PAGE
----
3. Get Nine Hours of Sleep. This is especially important on Day 3 when you are most likely to feel fatigued from carb withdrawal. A nap gets you extra-credit!

 

4. Drink Cranberry Juice. 2 ounces of cranberry juice (no sugar added) with 6 ounces of filtered water once or twice a day to flush out any lingering bloat; Trader Joe’s, Wholejuicecircle_1 Foods or local natural foods stores carry the no-sugar added cranberry juice.

 

5. Eliminate sugar (this includes wine, refined flours, etc.). Here are two easy ideas to satisfy any sweet tooth.

 

Remember that your health is a spiral staircase. Use this 3-day reset not as a way to “undo” your food choices to punish yourself, but instead as a celebration of things looking up (i.e. going up the spiral staircase again) as a by-product of feeling great again.

Be well,

Ali

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In a previous Truce with Food round, a client I’ll call Veronica shared how she was succeeding at her goal, which was to eat less sugar.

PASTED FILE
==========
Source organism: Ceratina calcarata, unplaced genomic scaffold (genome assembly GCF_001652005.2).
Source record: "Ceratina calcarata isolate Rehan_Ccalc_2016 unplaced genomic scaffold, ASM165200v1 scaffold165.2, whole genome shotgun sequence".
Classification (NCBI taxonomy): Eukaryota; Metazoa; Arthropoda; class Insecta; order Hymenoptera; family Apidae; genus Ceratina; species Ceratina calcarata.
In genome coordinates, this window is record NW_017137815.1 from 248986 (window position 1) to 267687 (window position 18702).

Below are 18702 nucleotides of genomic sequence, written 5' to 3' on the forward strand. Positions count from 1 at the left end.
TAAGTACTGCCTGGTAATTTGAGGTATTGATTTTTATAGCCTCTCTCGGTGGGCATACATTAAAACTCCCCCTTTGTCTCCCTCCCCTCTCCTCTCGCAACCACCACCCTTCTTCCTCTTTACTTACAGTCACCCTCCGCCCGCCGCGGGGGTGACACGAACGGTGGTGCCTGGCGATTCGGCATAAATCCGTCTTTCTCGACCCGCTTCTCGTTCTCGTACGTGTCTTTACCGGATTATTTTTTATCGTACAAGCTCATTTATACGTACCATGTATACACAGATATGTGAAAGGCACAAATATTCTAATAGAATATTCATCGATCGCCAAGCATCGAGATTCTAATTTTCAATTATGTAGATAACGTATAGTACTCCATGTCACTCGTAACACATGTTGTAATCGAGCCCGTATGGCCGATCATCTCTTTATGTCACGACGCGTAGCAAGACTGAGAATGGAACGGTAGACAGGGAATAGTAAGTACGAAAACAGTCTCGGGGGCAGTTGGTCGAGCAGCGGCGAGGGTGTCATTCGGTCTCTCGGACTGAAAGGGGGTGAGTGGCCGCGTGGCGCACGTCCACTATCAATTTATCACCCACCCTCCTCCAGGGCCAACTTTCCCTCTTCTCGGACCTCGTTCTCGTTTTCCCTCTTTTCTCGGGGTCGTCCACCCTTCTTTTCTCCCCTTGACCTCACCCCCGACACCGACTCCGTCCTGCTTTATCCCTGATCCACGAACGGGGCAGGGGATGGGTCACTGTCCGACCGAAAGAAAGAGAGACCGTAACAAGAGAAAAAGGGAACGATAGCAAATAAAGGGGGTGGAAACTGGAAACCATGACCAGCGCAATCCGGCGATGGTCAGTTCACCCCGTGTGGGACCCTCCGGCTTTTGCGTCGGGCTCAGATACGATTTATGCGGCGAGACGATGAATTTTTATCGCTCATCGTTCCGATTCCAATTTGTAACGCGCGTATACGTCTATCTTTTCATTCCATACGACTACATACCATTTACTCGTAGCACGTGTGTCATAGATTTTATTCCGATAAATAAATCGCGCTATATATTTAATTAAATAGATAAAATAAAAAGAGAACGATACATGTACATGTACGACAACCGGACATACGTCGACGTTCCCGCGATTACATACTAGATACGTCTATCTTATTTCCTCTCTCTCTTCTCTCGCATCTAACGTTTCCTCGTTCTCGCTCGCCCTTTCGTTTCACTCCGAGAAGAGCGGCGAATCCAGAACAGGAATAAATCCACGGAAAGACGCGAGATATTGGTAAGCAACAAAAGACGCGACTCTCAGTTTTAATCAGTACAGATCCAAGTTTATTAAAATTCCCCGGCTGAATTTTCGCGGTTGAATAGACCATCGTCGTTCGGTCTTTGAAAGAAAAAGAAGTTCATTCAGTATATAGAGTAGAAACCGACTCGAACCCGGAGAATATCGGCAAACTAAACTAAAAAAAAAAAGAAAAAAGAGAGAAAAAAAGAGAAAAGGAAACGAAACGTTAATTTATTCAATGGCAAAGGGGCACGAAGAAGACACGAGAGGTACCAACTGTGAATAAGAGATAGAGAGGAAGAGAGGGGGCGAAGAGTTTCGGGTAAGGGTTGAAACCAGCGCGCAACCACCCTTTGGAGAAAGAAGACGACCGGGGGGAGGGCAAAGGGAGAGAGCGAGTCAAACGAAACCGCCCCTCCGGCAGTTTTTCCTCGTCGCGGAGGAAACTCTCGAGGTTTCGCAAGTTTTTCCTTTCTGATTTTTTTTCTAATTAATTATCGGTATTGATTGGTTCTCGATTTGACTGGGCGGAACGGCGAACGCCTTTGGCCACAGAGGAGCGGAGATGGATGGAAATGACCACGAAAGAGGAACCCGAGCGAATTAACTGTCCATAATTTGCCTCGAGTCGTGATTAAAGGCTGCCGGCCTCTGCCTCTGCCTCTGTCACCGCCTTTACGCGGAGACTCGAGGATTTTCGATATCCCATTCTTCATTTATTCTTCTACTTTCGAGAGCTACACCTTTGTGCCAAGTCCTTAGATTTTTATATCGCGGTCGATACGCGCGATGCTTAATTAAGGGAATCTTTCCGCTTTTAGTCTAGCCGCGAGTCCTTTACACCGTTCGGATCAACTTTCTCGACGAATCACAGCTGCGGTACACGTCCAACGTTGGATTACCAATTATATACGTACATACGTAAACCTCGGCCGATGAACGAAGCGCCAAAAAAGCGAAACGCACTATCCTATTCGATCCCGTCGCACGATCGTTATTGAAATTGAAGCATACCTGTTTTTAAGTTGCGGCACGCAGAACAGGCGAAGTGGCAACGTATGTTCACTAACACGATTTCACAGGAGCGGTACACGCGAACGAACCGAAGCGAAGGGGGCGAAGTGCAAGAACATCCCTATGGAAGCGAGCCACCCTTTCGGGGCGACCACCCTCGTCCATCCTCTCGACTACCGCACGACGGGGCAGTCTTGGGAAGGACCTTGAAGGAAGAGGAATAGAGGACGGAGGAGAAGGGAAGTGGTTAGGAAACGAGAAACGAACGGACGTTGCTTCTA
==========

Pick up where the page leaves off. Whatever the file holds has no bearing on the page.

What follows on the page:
She told us that in sharing her success with her best friend, her best friend replied,

“Oh no! I hope we are still going to be able to eat our favorite pumpkin spice cupcakes together when you come visit for Thanksgiving!”    

thanksgivingpostVeronica astutely concluded,

“I’ve become the dessert girl to my friends and family. This is an identity I created, yet I don’t necessarily want anymore. Especially since now I don’t need desserts like I used to think.”

Can you relate to having identities related to food with your family or friends? Are you the health-nut? The one always on a new diet? Or the “good” eater (at least in public)?

Is your Thanksgiving holiday going to involve navigating how you and others see yourself around food? 

The longer food has been a “thing” for you, the more food serves as a bridge of connection to others. Even if these identities feel difficult, they provide feelings of safety and groundedness we’re often starving for today. For Veronica, passing on desserts wasn’t about the desserts. This change created the risk of losing “common ground.”

Think about who you will be with over Thanksgiving: are they conversing with the present you? Or is it the you of Thanksgiving past? Are you only able to connect with Aunt Diane over food ? Do you hit on the same topics in the same ways and then go through the same eating motions?

When’s the last time you had one of those intimate soul enlivening conversations that nourished you for days? You know the ones that excite you and enable you to see life differently?